These are the great twin scourges of the to the study of the law. At the commenceprosperous: But there are other maladies, of ment of this arduous career, he fortunately no slight malignity, to which they are pecu- falls in love, for the second time, with the liarly liable. One of these, arising mainly lady entitled, after the death of the blackfrom want of more worthy occupation, is that smith, to succeed to his former estate. Poverperpetual use of stratagem and contrivance- ty and love now supply him with irresistible that little, artful diplomacy of private life, by motives for exertion. He rises in his profeswhich the simplest and most natural transac- sion; marries the lady of his heart; and in tions are rendered complicated and difficult, due time returns, an altered man, to the posand the common business of existence made session of his former affluence. to depend on the success of plots and counter- Such is the naked outline of a story, more plots. By the incessant practice of this petty rich in character, incident, and reflection, than policy, a habit of duplicity and anxiety is in- any English narrative which we can now call fallibly generated, which is equally fatal to to remembrance :-as rapid and various as integrity and enjoyment. We gradually come the best tales of Voltaire, and as full of practo look on others with the distrust which we tical good sense and moral pathetic as any of are conscious of deserving; and are insensibly the other tales of Miss Edgeworth. The Irish formed to sentiments of the most unamiable characters are inimitable ;—not the coarse ca. selfishness and suspicion. It is needless to ricatures of modern playwrights—but drawn say, that all these elaborate artifices are worse with a spirit, a delicacy, and a precision, to than useless to the person who employs them; which we do not know if there be any paral. and that the ingenious plotter is almost always lel among national delineations. As these are baffled and exposed by the downright honesty tales of fashionable life, we shall present our of some undesigning competitor. Miss Edge- readers, in the first place, with some traits of worth, in her tale of Manæuvring,” has given an Irish lady of rank. Lady Geraldine-the a very complete and most entertaining repre- enchantress whose powerful magic almost sentation of the by-paths and indirect crook'd raised the hero of ennui from his leaden slumways,” by which these artful and inefficient bers is represented with such exquisite livelipeople generally make their way to disap- ness and completeness of effect, that the pointment. In tħe tale, entitled “Madame de reader can scarcely help imagining that he Fleury,' she has given some useful examples has formerly been acquainted with the origiof the ways in which the rich may most ef- nal. Every one, at least we conceive, must fectually do good to the poor-an operation have known somebody, the recollection of which, we really believe, fails more frequently whom must convince him that the following from want of skill than of inclination: And, in description is as true nature as it is creditable ** The Dun," she has drawn a touching and to art :most impressive picture of the wretchedness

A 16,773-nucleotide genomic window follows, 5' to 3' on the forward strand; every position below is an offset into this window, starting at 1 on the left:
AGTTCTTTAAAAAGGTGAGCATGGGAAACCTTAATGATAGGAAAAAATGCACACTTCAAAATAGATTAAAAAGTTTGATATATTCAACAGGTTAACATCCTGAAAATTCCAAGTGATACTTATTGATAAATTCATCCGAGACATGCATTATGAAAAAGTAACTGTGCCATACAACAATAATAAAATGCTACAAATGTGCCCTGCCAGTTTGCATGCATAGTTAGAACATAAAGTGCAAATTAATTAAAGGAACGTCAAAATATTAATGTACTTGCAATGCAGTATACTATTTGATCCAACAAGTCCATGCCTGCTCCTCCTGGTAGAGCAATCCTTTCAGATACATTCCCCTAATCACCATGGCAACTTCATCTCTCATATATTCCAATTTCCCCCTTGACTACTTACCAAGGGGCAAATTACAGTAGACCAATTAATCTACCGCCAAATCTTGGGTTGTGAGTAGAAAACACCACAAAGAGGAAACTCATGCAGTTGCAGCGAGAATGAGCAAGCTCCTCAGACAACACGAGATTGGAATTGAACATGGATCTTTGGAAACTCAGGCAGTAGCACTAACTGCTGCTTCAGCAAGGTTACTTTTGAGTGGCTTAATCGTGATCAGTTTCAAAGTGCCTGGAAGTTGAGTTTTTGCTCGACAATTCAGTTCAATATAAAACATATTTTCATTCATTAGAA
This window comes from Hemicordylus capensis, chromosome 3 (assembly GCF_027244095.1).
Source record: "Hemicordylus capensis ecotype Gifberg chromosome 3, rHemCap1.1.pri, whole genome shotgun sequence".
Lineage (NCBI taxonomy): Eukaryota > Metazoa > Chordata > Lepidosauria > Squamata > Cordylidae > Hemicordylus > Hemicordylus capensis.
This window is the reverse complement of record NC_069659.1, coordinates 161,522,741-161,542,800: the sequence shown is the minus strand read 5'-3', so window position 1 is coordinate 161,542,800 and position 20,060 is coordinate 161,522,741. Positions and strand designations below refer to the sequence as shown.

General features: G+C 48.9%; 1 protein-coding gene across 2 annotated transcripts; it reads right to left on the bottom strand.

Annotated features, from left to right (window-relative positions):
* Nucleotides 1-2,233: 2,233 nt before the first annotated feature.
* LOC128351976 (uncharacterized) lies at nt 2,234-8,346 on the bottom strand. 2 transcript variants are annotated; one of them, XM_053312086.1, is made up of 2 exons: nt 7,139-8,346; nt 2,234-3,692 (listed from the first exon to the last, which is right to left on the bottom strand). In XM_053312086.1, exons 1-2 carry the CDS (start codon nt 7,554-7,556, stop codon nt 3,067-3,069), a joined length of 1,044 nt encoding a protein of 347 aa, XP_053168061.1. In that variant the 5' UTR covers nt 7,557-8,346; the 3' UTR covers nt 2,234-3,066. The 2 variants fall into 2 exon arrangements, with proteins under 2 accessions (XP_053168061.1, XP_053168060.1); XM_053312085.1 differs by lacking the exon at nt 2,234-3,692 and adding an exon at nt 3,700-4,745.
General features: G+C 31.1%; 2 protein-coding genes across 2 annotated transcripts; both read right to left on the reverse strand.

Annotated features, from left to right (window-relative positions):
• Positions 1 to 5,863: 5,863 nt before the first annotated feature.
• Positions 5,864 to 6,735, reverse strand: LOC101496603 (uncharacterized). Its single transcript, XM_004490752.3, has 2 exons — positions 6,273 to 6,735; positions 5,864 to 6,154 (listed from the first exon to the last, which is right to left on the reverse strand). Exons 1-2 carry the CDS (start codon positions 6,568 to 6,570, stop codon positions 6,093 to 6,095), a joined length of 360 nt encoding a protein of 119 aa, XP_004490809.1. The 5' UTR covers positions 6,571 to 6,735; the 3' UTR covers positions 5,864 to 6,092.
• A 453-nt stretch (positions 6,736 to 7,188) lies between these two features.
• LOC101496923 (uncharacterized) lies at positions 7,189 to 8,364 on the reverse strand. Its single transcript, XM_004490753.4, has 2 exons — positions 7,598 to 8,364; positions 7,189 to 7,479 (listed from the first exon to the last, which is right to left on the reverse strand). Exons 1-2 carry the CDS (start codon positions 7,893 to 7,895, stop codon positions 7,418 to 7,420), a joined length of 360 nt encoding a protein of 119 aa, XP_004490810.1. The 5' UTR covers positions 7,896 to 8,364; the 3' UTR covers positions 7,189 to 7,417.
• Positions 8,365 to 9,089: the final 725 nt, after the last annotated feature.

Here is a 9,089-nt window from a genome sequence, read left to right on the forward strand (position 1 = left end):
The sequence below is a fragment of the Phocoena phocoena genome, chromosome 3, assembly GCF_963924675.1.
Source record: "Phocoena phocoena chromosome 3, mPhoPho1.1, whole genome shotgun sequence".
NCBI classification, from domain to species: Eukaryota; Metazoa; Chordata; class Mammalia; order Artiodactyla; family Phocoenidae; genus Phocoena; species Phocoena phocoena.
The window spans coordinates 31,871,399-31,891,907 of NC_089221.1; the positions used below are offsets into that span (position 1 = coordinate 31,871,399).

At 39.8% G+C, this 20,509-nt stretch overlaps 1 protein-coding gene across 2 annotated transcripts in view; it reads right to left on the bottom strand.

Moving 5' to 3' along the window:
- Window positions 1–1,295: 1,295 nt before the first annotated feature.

As Lady Geraldine entered, I gave one involun: which the poor so frequently suffer, from the tary glance of curiosity. I saw a tall, finely-shaped unfeeling thoughtlessness which withholds woman, with the commanding air of a person of from them the scanty earnings of their labour. rank : she moved well; not with feminine rimidiis,